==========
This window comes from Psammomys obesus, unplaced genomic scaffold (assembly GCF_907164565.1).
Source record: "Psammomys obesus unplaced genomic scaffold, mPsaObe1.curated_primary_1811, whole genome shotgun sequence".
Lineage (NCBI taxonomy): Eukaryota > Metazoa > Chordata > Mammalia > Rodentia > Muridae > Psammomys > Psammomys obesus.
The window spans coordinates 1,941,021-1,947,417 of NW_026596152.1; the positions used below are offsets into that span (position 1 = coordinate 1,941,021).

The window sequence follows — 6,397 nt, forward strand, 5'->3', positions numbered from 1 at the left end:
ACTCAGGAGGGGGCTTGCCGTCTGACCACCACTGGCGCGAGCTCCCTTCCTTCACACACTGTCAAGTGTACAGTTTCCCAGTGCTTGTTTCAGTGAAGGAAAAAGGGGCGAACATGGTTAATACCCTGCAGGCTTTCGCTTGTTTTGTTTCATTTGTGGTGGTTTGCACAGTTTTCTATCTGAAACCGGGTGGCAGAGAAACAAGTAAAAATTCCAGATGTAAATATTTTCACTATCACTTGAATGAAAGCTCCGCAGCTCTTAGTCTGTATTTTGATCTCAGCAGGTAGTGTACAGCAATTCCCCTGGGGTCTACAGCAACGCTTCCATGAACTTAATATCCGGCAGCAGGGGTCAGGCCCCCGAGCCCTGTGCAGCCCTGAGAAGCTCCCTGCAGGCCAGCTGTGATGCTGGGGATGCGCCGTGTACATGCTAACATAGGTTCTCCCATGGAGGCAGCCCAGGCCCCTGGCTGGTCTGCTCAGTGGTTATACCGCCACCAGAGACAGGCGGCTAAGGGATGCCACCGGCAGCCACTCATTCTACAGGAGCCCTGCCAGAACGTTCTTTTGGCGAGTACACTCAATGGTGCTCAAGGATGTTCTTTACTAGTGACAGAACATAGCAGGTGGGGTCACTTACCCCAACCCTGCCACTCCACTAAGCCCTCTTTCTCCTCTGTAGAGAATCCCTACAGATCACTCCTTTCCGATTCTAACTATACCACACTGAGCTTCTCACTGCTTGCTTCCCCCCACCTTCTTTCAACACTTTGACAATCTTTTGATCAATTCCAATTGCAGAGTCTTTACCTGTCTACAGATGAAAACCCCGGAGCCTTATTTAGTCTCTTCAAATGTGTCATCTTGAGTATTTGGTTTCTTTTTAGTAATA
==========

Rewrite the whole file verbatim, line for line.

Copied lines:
This window comes from Psammomys obesus, unplaced genomic scaffold (assembly GCF_907164565.1).
Source record: "Psammomys obesus unplaced genomic scaffold, mPsaObe1.curated_primary_1811, whole genome shotgun sequence".
Lineage (NCBI taxonomy): Eukaryota > Metazoa > Chordata > Mammalia > Rodentia > Muridae > Psammomys > Psammomys obesus.
The window spans coordinates 1,941,021-1,947,417 of NW_026596152.1; the positions used below are offsets into that span (position 1 = coordinate 1,941,021).

The window sequence follows — 6,397 nt, forward strand, 5'->3', positions numbered from 1 at the left end:
ACTCAGGAGGGGGCTTGCCGTCTGACCACCACTGGCGCGAGCTCCCTTCCTTCACACACTGTCAAGTGTACAGTTTCCCAGTGCTTGTTTCAGTGAAGGAAAAAGGGGCGAACATGGTTAATACCCTGCAGGCTTTCGCTTGTTTTGTTTCATTTGTGGTGGTTTGCACAGTTTTCTATCTGAAACCGGGTGGCAGAGAAACAAGTAAAAATTCCAGATGTAAATATTTTCACTATCACTTGAATGAAAGCTCCGCAGCTCTTAGTCTGTATTTTGATCTCAGCAGGTAGTGTACAGCAATTCCCCTGGGGTCTACAGCAACGCTTCCATGAACTTAATATCCGGCAGCAGGGGTCAGGCCCCCGAGCCCTGTGCAGCCCTGAGAAGCTCCCTGCAGGCCAGCTGTGATGCTGGGGATGCGCCGTGTACATGCTAACATAGGTTCTCCCATGGAGGCAGCCCAGGCCCCTGGCTGGTCTGCTCAGTGGTTATACCGCCACCAGAGACAGGCGGCTAAGGGATGCCACCGGCAGCCACTCATTCTACAGGAGCCCTGCCAGAACGTTCTTTTGGCGAGTACACTCAATGGTGCTCAAGGATGTTCTTTACTAGTGACAGAACATAGCAGGTGGGGTCACTTACCCCAACCCTGCCACTCCACTAAGCCCTCTTTCTCCTCTGTAGAGAATCCCTACAGATCACTCCTTTCCGATTCTAACTATACCACACTGAGCTTCTCACTGCTTGCTTCCCCCCACCTTCTTTCAACACTTTGACAATCTTTTGATCAATTCCAATTGCAGAGTCTTTACCTGTCTACAGATGAAAACCCCGGAGCCTTATTTAGTCTCTTCAAATGTGTCATCTTGAGTATTTGGTTTCTTTTTAGTAATA